Abstract 1752

Background:

Patients with primary (PMF) or post-polycythemia vera/essential thrombocythemia (post-PV/ET MF) myelofibrosis often harbor a JAK2 mutation and also display abnormally increased inflammatory cytokines (J Clin Oncol. 2011;29:1356). Therefore, JAK-STAT is an appealing drug target in such patients. Ruxolitinib (INCB018424) is a small molecule ATP mimetic that inhibits both JAK1 and JAK2 and has been evaluated for its therapeutic activity in MF, in the setting of phases 1, 2, and 3 clinical trials.

Methods:

The first phase-1/2 MF study using ruxolitinib was conducted at the MD Anderson Cancer Center and Mayo Clinic. A total of 153 patients were included in the study whose first line results were published in September, 2010 (NEJM 2010;363:1117). The current report constitutes a sponsor-independent analysis of long-term outcome in the 51 Mayo Clinic patients who participated in the particular clinical trial.

Results I: Baseline characteristics:

The 51 patients (37 males) from the Mayo Clinic were enrolled between October, 2007 and February 2009. The median time from treatment initiation is now 3.5 years. MF subtype distributions were PMF 60%, post-PV MF 32% and post-ET MF 10%. Median (range) values were age 61 years (39–79), hemoglobin 10.6 g/dL (7.4-15.3), leukocyte count 15.8 (2.0–136), and palpable spleen size 19 cm (0–32). The proportion of patients with red cell transfusion dependency was 24%, hemoglobin <10 g/dL 38%, unfavorable karyotype 18%, pruritus 24%, night sweats 26%, and JAK2V617F 84%. DIPSS-plus risk distributions were high 18%, intermediate-2 48%, intermediate-1 22% and low 14%.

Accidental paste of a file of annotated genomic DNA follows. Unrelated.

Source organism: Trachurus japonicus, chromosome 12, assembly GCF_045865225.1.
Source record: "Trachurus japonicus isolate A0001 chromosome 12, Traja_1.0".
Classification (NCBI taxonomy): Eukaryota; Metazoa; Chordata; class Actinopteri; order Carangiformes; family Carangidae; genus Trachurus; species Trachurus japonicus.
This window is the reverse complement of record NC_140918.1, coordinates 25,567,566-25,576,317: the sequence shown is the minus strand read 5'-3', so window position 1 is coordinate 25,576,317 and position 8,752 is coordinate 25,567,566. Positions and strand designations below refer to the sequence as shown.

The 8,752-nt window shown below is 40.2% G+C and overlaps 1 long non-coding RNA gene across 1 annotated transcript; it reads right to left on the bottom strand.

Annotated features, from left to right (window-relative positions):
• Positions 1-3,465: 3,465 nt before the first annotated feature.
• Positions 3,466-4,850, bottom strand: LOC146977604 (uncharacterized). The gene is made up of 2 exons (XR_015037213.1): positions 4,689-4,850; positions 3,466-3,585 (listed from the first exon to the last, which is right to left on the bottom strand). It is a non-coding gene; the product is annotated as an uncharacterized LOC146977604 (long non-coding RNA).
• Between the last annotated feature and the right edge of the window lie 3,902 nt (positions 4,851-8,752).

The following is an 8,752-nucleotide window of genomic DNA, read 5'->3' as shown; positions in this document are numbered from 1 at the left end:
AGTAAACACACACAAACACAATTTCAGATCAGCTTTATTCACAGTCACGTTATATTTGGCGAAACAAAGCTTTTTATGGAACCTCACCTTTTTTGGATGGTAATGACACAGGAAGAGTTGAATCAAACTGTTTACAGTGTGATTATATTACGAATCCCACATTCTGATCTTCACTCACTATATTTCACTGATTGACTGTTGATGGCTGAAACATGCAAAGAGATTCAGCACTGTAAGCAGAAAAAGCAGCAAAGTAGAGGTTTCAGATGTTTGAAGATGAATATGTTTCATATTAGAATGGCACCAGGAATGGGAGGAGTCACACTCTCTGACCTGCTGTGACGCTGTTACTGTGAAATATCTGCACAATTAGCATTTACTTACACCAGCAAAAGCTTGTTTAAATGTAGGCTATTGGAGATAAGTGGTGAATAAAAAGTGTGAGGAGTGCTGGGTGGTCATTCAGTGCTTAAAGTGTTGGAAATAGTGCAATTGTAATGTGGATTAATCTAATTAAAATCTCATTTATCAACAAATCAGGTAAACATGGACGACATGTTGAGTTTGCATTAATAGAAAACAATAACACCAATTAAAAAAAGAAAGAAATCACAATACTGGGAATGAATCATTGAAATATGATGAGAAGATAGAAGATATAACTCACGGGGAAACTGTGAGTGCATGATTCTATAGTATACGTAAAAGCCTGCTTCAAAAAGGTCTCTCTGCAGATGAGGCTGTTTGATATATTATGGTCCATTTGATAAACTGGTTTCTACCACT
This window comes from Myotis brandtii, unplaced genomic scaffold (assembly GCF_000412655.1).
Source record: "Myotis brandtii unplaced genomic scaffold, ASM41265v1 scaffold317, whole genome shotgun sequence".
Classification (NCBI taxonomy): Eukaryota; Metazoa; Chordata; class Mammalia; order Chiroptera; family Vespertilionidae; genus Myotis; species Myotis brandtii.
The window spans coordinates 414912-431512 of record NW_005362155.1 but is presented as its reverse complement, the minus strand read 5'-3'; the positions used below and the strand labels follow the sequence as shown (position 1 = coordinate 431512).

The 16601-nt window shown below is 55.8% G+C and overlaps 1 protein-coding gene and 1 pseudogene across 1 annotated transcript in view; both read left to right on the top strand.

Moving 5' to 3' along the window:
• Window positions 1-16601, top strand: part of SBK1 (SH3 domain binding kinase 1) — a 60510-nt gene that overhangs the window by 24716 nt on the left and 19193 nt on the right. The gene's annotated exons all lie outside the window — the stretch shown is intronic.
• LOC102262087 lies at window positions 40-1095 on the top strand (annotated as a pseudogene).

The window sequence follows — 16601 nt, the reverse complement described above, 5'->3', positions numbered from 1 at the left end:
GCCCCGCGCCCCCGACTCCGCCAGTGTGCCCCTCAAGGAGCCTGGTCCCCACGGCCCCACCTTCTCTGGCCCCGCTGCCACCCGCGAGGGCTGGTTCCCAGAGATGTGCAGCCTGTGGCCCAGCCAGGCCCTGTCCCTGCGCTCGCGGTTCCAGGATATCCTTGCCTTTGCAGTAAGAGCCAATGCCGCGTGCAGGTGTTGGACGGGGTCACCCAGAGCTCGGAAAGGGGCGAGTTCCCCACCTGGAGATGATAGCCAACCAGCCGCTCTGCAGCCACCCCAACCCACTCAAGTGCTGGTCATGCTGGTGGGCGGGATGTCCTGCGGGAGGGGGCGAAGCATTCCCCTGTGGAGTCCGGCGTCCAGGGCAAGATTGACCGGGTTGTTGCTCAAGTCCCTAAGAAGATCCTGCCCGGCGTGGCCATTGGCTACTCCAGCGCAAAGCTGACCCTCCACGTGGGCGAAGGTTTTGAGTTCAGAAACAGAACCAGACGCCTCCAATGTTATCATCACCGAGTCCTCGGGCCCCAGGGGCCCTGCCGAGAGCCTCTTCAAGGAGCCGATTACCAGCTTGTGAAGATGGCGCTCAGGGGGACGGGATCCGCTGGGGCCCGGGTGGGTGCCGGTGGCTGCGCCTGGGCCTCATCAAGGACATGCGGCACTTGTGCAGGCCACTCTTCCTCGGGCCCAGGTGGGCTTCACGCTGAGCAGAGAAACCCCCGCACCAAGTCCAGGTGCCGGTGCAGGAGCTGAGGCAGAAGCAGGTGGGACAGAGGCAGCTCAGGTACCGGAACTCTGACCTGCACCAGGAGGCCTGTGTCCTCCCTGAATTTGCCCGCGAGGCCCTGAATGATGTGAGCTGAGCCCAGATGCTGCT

Results II: Response and treatment duration:

According to the International Working Group for Myeloproliferative Neoplasms Research and Treatment (IWG-MRT) criteria, spleen response rate was 29% and anemia response rate 21%. Responses were also seen in constitutional symptoms (63%) and pruritus (92%). To date, treatment has been discontinued in 47 (92%) patients. The treatment discontinuation rates at 1, 2 and 3 years were 51%, 72% and 89%, respectively. For the 47 patients who were taken off study, median duration of treatment was 9.2 months (range 1.3–42 months). Reasons for treatment discontinuation included loss or lack of response/disease progression (∼40%), toxicity with and without lack of response/disease progression (∼34%), patient/physician choice often associated with lack of response (13%), and death on study (∼4%).

Results III: Toxicity:

Grade ≥2 thrombocytopenia and anemia occurred in 26% and 33% of patients and persisted in the majority of afflicted patients after drug discontinuation. To date, 18 deaths (36%) and 5 (10%) leukemic transformations have been recorded. Serious adverse events occurred upon drug discontinuation in 6 cases (13%) and were characterized by immediate relapse of symptoms, rapid and painful enlargement of spleen sometimes associated to splenic infarct, and acute hemodynamic decompensation occasionally leading to a septic shock-like syndrome.

Results IV: Survival:

There was no significant difference in the survival of the 51 ruxolitinib-treated patients compared to that of a cohort of 410 cases of PMF seen at the Mayo Clinic in the most recent 10-year period: unadjusted (Figure 1; p=0.43) and adjusted for DIPSS-plus (Figure 2; p=0.58).

Conclusions:

Ruxolitinib is effective in alleviating constitutional symptoms in the majority of patients with MF. Its activity in reducing spleen size is modest and not always durable. It is imperative that patients be alerted about important drug adverse events including potentially irreversible thrombocytopenia, worsening of anemia, and potentially catastrophic withdrawal symptoms. Ruxolitinib therapy does not appear to affect survival in MF.

Disclosures:

No relevant conflicts of interest to declare.

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Author notes

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Asterisk with author names denotes non-ASH members.